A tour that was shaping up to be a mouth-watering prospect, with Jesus Piece, Show me the Body and Machine Girl in on the action, was up in smoke, along with the most of live music for the foreseeable future. But out of this chaos came some truly memorable substitutes, not only in the form of Code Orange’s incredible livestreamed sets. Year of the Knife themselves produced a remote gig on the eve of America’s lockdown, working with Sunny from Hate5Six to batter through their hardest material, old and new. Madi recognises that these remote performances were no real substitute for the real thing, saying that “getting together and playing with Sunny, for us was the first time we got to play the new songs live, and it’s a weird setting.” Without the crowd’s energy to feed off, an intense performance as YOTK would usually bring feels a little out of context, but she also explains that even moreso there is “an energy that is missing not playing them at all.” Though no substitute, these remote shows and livestreams may be here for a little while longer, and credit to the band, as their performance on a livestream was more exhilaratingly brutal than many bands could hope to produce in a rammed venue.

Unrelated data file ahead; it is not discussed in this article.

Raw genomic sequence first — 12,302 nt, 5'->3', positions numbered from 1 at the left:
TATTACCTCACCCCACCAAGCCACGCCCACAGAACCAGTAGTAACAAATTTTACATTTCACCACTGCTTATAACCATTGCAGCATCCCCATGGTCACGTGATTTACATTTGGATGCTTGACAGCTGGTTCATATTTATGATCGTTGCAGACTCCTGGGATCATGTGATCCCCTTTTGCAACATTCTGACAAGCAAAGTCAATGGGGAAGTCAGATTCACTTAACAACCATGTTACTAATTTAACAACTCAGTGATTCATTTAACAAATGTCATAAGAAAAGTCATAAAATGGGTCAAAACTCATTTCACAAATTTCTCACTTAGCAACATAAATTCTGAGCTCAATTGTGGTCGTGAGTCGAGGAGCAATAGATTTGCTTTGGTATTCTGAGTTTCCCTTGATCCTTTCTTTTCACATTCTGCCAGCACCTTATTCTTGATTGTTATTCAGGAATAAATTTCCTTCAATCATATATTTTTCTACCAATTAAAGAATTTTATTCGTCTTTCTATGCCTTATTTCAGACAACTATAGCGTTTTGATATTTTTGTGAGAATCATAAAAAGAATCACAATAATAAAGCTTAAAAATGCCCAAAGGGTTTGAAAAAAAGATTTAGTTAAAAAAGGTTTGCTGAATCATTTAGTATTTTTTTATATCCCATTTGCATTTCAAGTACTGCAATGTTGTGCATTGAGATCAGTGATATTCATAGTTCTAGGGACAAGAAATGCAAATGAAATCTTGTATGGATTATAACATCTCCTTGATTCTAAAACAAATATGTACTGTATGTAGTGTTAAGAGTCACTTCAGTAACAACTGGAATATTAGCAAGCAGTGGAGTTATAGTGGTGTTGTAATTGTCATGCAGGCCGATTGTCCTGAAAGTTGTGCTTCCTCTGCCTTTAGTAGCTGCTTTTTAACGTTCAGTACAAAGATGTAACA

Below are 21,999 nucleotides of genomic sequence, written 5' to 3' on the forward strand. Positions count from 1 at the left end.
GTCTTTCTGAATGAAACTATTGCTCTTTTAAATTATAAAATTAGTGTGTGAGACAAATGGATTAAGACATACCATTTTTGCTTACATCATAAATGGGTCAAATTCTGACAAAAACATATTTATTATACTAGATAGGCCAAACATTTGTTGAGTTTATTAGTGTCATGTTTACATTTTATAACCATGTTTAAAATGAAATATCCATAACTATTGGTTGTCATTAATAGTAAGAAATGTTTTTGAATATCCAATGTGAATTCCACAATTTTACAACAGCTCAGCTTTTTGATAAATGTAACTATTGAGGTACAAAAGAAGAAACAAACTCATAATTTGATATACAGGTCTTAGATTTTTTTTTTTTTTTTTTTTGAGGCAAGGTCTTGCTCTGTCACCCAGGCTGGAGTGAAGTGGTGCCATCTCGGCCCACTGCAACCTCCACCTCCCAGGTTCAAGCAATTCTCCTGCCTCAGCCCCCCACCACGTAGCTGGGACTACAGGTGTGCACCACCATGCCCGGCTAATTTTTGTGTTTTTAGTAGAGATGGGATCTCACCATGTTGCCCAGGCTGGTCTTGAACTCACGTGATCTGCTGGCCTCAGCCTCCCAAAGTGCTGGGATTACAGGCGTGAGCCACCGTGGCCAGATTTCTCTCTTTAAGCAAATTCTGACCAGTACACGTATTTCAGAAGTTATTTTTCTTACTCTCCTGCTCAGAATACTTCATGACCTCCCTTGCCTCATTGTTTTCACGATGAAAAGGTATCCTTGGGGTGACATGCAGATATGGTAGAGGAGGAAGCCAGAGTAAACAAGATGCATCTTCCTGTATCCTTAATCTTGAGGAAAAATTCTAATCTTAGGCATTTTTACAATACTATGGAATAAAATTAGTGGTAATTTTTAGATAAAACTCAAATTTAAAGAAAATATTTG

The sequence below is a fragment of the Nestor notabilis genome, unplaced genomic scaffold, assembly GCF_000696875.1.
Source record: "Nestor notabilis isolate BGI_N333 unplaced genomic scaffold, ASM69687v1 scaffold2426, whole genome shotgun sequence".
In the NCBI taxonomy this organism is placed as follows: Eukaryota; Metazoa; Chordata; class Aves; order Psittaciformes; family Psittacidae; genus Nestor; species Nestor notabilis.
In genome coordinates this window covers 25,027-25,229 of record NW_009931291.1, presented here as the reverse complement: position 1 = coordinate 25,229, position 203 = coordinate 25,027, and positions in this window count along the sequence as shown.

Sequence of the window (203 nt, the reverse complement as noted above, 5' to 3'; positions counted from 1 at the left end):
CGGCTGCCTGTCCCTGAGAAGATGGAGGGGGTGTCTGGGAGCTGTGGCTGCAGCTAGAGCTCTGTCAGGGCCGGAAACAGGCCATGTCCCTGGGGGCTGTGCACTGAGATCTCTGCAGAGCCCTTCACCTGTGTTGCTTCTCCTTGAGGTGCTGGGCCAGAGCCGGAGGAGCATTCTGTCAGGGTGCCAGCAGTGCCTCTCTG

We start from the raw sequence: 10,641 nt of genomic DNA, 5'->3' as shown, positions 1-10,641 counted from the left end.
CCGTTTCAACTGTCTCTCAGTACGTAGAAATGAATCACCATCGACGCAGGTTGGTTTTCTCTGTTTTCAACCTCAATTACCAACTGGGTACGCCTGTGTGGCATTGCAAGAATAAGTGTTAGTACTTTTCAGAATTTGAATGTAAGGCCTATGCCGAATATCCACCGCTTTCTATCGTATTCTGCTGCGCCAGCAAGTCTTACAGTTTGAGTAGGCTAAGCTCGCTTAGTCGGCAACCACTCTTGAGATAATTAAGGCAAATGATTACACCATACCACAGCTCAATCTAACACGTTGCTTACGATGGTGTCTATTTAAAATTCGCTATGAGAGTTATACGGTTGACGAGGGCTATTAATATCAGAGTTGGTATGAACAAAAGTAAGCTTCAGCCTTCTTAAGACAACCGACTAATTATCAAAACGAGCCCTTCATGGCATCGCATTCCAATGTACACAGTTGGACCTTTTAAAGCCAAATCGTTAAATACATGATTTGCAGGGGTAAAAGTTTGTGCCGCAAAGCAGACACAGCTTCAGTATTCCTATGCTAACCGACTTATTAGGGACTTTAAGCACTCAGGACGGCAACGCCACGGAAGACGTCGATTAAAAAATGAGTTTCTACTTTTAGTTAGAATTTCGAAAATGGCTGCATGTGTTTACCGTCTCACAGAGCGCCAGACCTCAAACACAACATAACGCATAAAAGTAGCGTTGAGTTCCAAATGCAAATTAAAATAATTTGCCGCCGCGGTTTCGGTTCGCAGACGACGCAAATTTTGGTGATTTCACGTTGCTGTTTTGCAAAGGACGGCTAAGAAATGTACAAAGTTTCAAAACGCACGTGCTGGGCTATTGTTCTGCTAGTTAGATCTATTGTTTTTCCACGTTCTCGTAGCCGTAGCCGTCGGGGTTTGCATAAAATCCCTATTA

A band renowned for their titanic live performances, being cooped up and unable to perform has not stymied the Delaware outfit’s creativity. Brandon, the band’s main songwriter, is still writing constantly according to Madi, and her own apparel business, Candy Corpse, is blooming in spite of the financial and general uncertainty brought by the state of the world. They joke that there might even be enough material for a new record before they even get to perform Internal Incarceration live, which is a problem many a creator would love to have at the present moment. It becomes apparent that the record, though serendipitously relevant in spite of being written prior to the pandemic, was actually hugely influenced by its producer, Kurt Ballou.